The last event of this magnitude was the overthrow of King Saud by his brother Prince Faisal in 1964. At one point in that saga, Prince Faisal ordered the National Guard to surround the king’s palace, but the king himself was never vilified.

His exit was dignified and all the senior figures, including Faisal himself, waved him goodbye at the airport.

Mohammed bin Salman vowed before becoming crown prince: “I confirm to you, no one will survive in a corruption case – whoever he is, even if he’s a prince or a minister.”

Today, however, the sons of all four key men in the House of Saud who comprised the core of the family through the last four decades have been targeted. They are the sons of King Fahd bin Abdulaziz, King Abdullah, Prince Sultan and Prince Nayef.

This represents an unprecedented attack on the position and wealth of the pillars of al-Saud, including the three most prominent figures of the ruling Sudairi clan.

King Salman is one of seven Sudairi brothers, the clan that has dominated the kingdom for the last 40 years. The other surviving Sudairi is Ahmed bin Abdulaziz, who has been sidelined.

Salman only gained the throne because two of his four full brothers, Sultan and Nayef, died as crown princes.

Even then his accession was a close-run thing, as MEE has previously reported. King Abdullah died before a decree writing Salman out of the line of succession could be signed and published.

Public humiliation

In Bedouin culture, the attack on his cousins will not be forgotten or forgiven. Their public humiliation, as well as the freezing of their assets, is seen as a blow to their honour, which surviving members of their family are duty bound to avenge.

The crown prince’s attack on leading business figures is equally risky.

One of those rounded up on Saturday was Bakr bin Laden, the head of Saudi Arabia’s biggest construction company. He had managed the biggest construction programmes for decades through a series of sub-contractors he paid directly.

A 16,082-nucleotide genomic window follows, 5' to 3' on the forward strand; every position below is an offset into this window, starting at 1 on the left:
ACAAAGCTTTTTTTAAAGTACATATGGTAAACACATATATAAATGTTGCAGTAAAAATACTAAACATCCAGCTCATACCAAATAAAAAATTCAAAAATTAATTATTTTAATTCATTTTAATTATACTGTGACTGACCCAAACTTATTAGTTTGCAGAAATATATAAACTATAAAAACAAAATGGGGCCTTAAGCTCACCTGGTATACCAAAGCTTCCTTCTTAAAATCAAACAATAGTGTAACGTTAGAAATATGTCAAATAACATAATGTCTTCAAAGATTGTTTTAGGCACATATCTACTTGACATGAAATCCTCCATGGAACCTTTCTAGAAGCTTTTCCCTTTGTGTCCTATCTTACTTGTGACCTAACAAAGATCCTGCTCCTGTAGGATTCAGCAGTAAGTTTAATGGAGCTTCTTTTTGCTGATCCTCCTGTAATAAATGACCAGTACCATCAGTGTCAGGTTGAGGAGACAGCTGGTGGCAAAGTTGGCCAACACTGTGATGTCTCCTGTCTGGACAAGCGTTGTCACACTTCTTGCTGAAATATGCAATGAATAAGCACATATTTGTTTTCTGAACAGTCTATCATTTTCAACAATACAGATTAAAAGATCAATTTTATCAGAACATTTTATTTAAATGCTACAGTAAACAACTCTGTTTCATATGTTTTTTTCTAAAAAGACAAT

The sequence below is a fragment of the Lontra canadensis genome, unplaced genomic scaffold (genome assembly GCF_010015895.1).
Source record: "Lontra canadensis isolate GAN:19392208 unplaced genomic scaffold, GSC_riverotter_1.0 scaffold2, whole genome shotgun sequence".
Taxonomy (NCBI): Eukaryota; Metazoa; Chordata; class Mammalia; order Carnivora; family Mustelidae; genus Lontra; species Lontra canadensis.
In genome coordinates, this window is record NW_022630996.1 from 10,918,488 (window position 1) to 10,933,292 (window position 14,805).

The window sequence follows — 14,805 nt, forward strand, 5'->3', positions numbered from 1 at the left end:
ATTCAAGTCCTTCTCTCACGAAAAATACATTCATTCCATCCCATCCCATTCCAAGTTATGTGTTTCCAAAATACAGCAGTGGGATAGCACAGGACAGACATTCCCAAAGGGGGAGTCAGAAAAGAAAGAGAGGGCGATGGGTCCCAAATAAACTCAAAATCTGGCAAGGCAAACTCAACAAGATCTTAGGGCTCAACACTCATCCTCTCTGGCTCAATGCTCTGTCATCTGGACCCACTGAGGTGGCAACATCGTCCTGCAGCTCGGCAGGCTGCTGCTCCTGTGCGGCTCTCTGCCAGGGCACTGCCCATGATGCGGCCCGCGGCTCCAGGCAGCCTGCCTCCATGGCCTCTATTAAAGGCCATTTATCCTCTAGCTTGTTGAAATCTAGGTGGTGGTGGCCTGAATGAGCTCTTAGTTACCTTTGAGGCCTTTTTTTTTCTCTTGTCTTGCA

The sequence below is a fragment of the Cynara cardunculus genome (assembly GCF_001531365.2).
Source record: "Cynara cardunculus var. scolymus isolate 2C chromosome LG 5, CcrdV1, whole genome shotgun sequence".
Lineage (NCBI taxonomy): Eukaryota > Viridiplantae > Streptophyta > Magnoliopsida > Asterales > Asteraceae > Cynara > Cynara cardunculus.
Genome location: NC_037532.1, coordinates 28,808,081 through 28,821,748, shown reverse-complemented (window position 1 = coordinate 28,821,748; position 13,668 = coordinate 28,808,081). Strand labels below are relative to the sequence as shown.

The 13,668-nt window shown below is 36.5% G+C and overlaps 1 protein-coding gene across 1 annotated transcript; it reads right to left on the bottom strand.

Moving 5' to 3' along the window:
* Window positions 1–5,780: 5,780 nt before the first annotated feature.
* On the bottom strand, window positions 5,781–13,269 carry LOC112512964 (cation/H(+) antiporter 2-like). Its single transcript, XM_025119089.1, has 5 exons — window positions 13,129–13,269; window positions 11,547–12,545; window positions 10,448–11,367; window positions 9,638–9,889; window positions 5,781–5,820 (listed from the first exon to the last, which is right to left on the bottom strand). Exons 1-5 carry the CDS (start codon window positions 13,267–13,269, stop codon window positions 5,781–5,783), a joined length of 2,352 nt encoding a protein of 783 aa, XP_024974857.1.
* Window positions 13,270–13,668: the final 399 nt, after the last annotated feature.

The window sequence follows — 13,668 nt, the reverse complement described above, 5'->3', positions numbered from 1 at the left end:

Bin Laden was rich enough to absorb the costs, before he in turn had to “bribe” officials in the government to get paid for the original work and the contract they had agreed.

Once you remove the man or the company at the top of the sub-contractor pyramid, no one beneath him gets paid, thus risking throwing the entire construction industry into disarray. The same happened to Saudi Oger, the company owned by Saad Hariri, the former prime minister of Lebanon, which was declared bankrupt on 31 July.

Some of the ministers MBS promoted have also been caught by the purge.

Adel Fakeih, a former minister of planning and the economy, spearheaded the rollout of bin Salman’s ambitious privatisation drive called Vision 2030.

He was also key in the announcement of Neom, a proposed mega-city backed by $500bn in government money to be built on the shores of the Red Sea.

Fakeih, a former mayor of Jeddah, was arrested on 4 November. The same fate was suffered by Adel al-Torifi, the crown prince’s information minister.

Symbolically, the announcement of Neom was made at the Ritz Carlton hotel, where the princes have been detained since Saturday.

Many of Mohammed bin Salman’s colleagues must now be asking themselves how long they have before the ambitious prince turns on them.

By hitting the foundations of the unity of the family, as well as the oligarchs, and targeting independent Islamic scholars and public figures, MBS is turning his guns on the traditional pillars of the Saudi state, one analyst said.

“So far, the Saudi kingdom has used chaos as a policy in its near abroad, either in Iraq, Syria or in Yemen. However, it is now implementing the chaos theory at home too, and no one, least of all the prince himself, can be sure of what will now happen,” an informed person in Riyadh said last night.